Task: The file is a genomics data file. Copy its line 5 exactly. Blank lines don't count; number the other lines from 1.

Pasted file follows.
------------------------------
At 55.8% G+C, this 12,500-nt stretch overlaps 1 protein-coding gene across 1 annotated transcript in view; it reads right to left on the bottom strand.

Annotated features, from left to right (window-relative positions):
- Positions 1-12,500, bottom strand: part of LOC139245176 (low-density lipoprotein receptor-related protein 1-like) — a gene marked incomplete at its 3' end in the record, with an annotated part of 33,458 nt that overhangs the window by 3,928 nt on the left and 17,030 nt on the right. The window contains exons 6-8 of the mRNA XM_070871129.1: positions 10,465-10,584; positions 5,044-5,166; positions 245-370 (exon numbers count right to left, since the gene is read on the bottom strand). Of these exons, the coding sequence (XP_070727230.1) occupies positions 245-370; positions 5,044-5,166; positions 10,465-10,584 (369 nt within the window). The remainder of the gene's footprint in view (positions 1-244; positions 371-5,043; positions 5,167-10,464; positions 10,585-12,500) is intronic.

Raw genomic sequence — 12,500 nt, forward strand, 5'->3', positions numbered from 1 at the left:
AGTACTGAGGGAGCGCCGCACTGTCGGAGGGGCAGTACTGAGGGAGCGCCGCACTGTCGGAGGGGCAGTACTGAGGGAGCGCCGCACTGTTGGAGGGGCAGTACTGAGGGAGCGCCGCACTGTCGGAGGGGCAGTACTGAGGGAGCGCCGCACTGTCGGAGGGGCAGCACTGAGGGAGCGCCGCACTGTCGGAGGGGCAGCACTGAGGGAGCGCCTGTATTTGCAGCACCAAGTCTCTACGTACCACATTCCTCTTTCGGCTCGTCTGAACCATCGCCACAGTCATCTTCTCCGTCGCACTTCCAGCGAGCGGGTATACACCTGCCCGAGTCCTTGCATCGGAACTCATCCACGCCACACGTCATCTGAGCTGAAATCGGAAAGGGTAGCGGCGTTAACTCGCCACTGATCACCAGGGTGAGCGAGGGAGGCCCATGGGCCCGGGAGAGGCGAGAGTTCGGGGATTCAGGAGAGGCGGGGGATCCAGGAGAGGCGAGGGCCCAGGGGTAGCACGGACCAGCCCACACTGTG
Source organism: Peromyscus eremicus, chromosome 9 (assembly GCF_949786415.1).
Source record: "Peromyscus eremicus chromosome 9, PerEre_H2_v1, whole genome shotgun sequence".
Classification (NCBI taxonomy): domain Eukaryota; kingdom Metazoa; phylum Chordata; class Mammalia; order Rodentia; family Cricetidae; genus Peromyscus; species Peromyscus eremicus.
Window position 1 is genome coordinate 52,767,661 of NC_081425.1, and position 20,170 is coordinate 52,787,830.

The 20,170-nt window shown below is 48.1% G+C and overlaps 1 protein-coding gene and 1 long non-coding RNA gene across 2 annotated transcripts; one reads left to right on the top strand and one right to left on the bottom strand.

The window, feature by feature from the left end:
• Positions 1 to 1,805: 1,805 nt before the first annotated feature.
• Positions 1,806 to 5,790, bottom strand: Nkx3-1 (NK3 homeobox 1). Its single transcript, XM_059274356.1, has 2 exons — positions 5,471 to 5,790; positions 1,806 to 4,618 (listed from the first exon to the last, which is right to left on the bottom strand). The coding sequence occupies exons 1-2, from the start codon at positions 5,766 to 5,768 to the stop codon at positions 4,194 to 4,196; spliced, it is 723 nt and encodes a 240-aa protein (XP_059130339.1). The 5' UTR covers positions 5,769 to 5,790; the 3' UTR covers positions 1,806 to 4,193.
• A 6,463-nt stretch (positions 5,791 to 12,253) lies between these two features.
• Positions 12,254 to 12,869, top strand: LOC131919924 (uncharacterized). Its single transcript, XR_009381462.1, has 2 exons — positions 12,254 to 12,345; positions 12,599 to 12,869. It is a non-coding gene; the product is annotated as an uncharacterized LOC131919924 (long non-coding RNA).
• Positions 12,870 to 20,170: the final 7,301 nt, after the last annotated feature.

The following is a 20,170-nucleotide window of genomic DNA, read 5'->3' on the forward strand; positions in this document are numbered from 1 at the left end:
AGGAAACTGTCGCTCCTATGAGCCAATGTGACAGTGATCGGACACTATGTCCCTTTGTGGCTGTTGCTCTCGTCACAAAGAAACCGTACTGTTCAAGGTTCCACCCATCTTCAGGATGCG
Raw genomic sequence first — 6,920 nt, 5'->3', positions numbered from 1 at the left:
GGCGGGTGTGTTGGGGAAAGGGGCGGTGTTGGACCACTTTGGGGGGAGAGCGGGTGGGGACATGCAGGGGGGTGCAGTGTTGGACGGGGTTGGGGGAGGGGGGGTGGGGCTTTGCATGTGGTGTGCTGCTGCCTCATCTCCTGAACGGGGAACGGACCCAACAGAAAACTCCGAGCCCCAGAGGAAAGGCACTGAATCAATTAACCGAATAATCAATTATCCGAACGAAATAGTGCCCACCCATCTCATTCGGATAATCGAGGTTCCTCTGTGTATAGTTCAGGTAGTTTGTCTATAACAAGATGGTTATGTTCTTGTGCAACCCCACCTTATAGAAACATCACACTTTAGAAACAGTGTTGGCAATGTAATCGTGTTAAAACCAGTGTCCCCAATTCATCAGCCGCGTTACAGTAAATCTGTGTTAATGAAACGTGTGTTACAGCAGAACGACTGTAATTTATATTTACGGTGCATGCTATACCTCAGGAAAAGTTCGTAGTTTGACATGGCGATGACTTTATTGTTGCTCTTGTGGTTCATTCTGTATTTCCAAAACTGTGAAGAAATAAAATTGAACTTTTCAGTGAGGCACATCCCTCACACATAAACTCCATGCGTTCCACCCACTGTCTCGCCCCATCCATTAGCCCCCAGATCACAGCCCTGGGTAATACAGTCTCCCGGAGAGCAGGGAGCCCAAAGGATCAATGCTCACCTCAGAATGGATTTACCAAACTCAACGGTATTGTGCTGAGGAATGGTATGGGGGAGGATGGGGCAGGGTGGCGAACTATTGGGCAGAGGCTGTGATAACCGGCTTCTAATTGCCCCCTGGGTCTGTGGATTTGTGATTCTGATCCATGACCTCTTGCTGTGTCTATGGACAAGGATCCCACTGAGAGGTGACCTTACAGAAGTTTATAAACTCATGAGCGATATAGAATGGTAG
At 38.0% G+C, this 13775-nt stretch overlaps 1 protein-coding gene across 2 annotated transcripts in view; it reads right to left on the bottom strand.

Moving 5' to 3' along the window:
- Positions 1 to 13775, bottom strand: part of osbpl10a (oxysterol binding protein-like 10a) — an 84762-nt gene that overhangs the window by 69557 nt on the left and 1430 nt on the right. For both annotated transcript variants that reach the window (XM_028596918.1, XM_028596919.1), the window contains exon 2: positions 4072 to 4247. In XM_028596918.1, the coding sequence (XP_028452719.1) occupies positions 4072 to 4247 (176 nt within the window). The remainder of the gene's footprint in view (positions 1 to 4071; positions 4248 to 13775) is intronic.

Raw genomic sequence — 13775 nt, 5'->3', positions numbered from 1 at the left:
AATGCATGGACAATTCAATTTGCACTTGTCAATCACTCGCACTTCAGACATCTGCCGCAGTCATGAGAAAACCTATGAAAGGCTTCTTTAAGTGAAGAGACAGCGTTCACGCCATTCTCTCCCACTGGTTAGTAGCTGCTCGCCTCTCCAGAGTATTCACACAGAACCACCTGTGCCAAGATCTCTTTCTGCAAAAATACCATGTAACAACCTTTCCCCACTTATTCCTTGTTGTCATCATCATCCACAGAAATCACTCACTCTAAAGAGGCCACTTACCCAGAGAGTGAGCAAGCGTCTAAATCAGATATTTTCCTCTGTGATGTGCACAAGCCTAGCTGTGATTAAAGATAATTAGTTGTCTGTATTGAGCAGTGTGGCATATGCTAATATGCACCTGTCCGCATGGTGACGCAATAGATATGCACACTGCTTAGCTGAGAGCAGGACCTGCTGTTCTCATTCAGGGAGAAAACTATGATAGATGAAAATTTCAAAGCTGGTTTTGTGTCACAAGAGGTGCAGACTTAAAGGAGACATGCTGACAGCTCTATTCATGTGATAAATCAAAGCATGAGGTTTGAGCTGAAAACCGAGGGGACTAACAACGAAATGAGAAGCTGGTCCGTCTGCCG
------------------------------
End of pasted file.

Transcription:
AGTACTGAGGGAGCGCCGCACTGTCGGAGGGGCAGTACTGAGGGAGCGCCGCACTGTCGGAGGGGCAGTACTGAGGGAGCGCCGCACTGTTGGAGGGGCAGTACTGAGGGAGCGCCGCACTGTCGGAGGGGCAGTACTGAGGGAGCGCCGCACTGTCGGAGGGGCAGCACTGAGGGAGCGCCGCACTGTCGGAGGGGCAGCACTGAGGGAGCGCCTGTATTTGCAGCACCAAGTCTCTACGTACCACATTCCTCTTTCGGCTCGTCTGAACCATCGCCACAGTCATCTTCTCCGTCGCACTTCCAGCGAGCGGGTATACACCTGCCCGAGTCCTTGCATCGGAACTCATCCACGCCACACGTCATCTGAGCTGAAATCGGAAAGGGTAGCGGCGTTAACTCGCCACTGATCACCAGGGTGAGCGAGGGAGGCCCATGGGCCCGGGAGAGGCGAGAGTTCGGGGATTCAGGAGAGGCGGGGGATCCAGGAGAGGCGAGGGCCCAGGGGTAGCACGGACCAGCCCACACTGTG